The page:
The fault in our drug awareness campaigns | The Daily Star
12:00 AM, September 17, 2020 / LAST MODIFIED: 12:19 AM, September 17, 2020

The fault in our drug awareness campaigns

In the last few years, I have had the opportunity to attend some seminars intended to raise awareness against drug abuse. In all of these seminars, the target audience were mainly teenagers and young adults. While these campaigns are necessary to show how harmful drugs can be, I could not help but be disappointed in some of the panelists.

Firstly, these seminars tend to focus on the preaching more than the education. I have noticed some speakers reiterate the claim that all drugs are equally bad, but this is a misconception. Yes, drugs are bad and you shouldn't do them, but drugs encompass several categories and have different effects on the user. For example, depressants slow down brain activity, stimulants can lead to paranoia and so on. Speaking of effects, some drugs cause significant damage over prolonged abuse while others do so in a shorter period of time. Hence, the claim that all drugs are equally dangerous is nothing but a myth. Unfortunately, none of the seminars I have attended elaborated on the types of drugs and their effects.

In one seminar in particular, an attendee asked the host a well-informed question about the medicinal benefits of cannabis. While research has shown that limited and prescribed doses of cannabis can be used to treat a range of ailments, the host (who claimed to be some sort of a specialist) refuted these claims without further explanation. Acknowledging the medicinal benefits of the supervised use of certain drugs does not equal to advocating drug addiction. It may well lead to better understanding of the events that often lead to abuse.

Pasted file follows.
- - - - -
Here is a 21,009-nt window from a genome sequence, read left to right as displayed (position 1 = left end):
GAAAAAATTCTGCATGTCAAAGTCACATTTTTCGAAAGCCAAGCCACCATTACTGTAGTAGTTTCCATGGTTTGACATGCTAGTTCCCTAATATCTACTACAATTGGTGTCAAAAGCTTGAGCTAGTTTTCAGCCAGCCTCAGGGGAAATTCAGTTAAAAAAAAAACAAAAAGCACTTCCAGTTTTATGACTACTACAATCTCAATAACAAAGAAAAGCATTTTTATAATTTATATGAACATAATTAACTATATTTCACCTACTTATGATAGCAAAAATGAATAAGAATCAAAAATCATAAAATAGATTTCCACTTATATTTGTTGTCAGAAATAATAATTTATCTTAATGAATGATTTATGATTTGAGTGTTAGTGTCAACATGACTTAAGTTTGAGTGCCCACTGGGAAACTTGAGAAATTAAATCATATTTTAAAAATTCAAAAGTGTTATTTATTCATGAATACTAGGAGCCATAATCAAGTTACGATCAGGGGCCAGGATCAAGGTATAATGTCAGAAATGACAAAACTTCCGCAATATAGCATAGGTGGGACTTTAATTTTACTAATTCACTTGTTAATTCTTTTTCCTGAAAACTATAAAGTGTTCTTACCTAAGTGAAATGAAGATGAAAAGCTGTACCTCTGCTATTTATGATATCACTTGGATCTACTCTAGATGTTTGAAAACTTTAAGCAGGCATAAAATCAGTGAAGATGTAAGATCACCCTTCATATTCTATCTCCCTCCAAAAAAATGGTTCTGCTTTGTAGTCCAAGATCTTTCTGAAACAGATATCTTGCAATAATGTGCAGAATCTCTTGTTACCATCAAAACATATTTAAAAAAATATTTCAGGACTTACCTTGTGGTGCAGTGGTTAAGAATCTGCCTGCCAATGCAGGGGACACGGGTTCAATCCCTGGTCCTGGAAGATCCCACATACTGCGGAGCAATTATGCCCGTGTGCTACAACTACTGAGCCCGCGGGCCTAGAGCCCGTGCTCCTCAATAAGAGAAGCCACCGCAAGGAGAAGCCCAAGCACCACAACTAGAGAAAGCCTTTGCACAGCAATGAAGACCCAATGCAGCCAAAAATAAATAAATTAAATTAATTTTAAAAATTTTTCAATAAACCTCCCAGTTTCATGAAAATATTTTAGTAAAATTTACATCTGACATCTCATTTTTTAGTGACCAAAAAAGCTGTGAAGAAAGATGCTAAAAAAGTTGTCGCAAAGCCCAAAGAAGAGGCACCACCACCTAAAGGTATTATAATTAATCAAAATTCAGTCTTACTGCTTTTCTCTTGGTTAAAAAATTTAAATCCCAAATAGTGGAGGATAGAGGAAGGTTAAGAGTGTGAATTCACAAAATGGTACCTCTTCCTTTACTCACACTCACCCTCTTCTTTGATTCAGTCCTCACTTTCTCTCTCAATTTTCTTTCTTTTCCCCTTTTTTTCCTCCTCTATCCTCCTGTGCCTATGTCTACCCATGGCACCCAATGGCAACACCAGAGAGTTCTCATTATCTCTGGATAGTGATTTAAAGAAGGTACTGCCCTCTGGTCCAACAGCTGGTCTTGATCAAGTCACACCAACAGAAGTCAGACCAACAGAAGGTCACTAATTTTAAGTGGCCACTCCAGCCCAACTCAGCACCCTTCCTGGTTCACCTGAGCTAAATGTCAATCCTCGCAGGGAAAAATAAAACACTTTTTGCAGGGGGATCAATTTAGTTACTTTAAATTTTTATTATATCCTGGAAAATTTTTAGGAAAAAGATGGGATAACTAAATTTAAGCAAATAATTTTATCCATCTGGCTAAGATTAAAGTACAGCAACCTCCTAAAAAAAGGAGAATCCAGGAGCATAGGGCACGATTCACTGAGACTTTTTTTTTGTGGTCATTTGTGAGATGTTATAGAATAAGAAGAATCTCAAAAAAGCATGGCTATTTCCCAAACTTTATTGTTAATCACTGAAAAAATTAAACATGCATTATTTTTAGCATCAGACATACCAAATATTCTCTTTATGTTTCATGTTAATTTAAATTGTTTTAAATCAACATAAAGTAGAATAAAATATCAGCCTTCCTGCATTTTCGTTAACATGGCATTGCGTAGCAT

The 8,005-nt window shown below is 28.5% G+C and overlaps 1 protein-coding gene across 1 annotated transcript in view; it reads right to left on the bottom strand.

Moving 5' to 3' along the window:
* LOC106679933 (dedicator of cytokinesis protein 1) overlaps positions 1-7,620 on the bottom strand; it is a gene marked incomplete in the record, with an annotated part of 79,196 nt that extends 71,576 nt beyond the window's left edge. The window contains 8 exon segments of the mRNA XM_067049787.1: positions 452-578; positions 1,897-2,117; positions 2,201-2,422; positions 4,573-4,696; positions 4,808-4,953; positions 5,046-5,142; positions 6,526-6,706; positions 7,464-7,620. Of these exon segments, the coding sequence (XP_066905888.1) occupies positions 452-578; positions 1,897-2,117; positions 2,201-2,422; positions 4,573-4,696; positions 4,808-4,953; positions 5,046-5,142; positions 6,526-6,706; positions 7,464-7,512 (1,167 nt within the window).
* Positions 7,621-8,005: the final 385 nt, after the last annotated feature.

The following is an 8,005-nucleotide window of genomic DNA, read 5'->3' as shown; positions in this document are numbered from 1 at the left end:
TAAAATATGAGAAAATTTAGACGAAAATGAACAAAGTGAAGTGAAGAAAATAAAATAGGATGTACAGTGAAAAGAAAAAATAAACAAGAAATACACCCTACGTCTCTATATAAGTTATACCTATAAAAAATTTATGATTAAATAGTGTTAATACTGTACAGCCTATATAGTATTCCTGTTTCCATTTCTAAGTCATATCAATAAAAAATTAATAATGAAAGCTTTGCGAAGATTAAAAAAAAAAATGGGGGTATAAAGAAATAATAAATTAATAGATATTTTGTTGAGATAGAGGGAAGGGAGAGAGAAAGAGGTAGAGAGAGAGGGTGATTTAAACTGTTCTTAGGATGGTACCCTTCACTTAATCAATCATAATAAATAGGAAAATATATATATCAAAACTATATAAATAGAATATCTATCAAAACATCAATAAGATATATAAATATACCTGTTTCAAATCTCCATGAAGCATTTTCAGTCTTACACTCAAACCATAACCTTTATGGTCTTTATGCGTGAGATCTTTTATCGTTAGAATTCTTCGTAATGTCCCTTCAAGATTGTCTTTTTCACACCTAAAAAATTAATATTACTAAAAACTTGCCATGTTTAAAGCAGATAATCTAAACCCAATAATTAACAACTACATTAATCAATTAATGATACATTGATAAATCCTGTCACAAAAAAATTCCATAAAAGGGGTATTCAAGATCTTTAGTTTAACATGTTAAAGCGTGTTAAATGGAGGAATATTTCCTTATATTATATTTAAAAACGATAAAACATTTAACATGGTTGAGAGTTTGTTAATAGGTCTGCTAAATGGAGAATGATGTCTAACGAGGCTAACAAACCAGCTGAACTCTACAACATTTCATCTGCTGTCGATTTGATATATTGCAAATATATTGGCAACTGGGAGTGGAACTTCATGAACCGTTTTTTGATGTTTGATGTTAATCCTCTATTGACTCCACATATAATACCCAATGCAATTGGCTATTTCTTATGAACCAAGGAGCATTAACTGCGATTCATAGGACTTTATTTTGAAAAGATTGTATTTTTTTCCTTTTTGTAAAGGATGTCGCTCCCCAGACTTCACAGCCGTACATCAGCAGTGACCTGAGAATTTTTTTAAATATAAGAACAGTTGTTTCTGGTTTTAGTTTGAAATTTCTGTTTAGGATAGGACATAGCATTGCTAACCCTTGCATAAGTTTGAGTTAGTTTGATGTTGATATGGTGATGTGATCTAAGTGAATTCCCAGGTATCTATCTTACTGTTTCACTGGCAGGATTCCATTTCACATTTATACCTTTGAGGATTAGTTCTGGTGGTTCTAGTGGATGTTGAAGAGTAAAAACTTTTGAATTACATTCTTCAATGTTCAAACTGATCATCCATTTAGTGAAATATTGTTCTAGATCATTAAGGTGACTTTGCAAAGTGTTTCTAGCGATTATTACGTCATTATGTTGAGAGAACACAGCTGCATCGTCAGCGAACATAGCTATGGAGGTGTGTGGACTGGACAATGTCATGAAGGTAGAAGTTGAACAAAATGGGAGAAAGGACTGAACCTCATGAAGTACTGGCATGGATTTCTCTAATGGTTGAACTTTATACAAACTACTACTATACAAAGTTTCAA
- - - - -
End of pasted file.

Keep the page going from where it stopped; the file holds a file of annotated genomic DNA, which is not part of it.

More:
I have also noticed that panelists tend to over-emphasise the role of peer pressure behind drug addiction, especially when it comes to the youth. Perhaps in most cases peer pressure is the main reason why a person goes down this troublesome path, but it is not the only one. Social circumstances, availability, legality, living in a toxic household or environment, attempt to self-medicate, pre-existing conditions – all of these factors can lead someone to substance abuse. I personally know someone who had been isolated and turned to drugs because of undiagnosed depression. These seminars, sadly, do not explore these topics.

There is also the issue of the target demographic. Most drug awareness campaigns I have come across deal with young people. However, addiction does not discriminate; anyone can succumb to this disease at any stage in life, whether voluntarily or by accident. For instance, among those who've lost their lives in the opioid crisis in the US, the numbers are lowest among people aged under 24. There should be more campaigns that appeal to all ages and walks of life, because nobody is immune to the risk of addiction.

I hope future drug awareness campaigns will focus more on educating the masses, because a diverse range of factual information on the nature of drugs is very important for society to be able to fight drug abuse. After all, without the whole picture, one cannot really grasp the magnitude of the problem that is drug abuse.

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